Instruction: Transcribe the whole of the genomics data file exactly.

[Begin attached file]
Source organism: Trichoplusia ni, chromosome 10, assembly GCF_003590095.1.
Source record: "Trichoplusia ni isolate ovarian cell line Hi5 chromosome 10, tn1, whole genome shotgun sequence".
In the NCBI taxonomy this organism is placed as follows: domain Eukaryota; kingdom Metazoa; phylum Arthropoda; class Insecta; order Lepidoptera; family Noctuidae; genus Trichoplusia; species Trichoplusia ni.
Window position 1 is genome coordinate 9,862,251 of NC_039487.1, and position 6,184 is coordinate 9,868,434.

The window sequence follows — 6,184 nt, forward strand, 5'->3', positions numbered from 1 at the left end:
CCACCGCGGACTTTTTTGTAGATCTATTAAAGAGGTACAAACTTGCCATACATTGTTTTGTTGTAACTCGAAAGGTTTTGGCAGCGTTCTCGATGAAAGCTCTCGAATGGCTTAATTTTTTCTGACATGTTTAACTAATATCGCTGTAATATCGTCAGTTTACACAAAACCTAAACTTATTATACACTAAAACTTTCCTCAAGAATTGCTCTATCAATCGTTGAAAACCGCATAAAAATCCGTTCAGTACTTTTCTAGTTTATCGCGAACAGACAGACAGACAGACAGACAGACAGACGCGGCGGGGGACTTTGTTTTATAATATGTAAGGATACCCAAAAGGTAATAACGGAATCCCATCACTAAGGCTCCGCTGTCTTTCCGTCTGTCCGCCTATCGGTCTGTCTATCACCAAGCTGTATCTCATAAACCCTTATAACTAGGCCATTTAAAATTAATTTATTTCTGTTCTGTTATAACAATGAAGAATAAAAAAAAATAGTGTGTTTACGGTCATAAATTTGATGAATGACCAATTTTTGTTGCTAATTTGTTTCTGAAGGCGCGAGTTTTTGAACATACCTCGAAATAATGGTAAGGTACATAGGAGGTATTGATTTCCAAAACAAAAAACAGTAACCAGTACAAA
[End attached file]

Source organism: Trichoplusia ni, chromosome 10, assembly GCF_003590095.1.
Source record: "Trichoplusia ni isolate ovarian cell line Hi5 chromosome 10, tn1, whole genome shotgun sequence".
In the NCBI taxonomy this organism is placed as follows: domain Eukaryota; kingdom Metazoa; phylum Arthropoda; class Insecta; order Lepidoptera; family Noctuidae; genus Trichoplusia; species Trichoplusia ni.
Window position 1 is genome coordinate 9,862,251 of NC_039487.1, and position 6,184 is coordinate 9,868,434.

The window sequence follows — 6,184 nt, forward strand, 5'->3', positions numbered from 1 at the left end:
CCACCGCGGACTTTTTTGTAGATCTATTAAAGAGGTACAAACTTGCCATACATTGTTTTGTTGTAACTCGAAAGGTTTTGGCAGCGTTCTCGATGAAAGCTCTCGAATGGCTTAATTTTTTCTGACATGTTTAACTAATATCGCTGTAATATCGTCAGTTTACACAAAACCTAAACTTATTATACACTAAAACTTTCCTCAAGAATTGCTCTATCAATCGTTGAAAACCGCATAAAAATCCGTTCAGTACTTTTCTAGTTTATCGCGAACAGACAGACAGACAGACAGACAGACAGACGCGGCGGGGGACTTTGTTTTATAATATGTAAGGATACCCAAAAGGTAATAACGGAATCCCATCACTAAGGCTCCGCTGTCTTTCCGTCTGTCCGCCTATCGGTCTGTCTATCACCAAGCTGTATCTCATAAACCCTTATAACTAGGCCATTTAAAATTAATTTATTTCTGTTCTGTTATAACAATGAAGAATAAAAAAAAATAGTGTGTTTACGGTCATAAATTTGATGAATGACCAATTTTTGTTGCTAATTTGTTTCTGAAGGCGCGAGTTTTTGAACATACCTCGAAATAATGGTAAGGTACATAGGAGGTATTGATTTCCAAAACAAAAAACAGTAACCAGTACAAA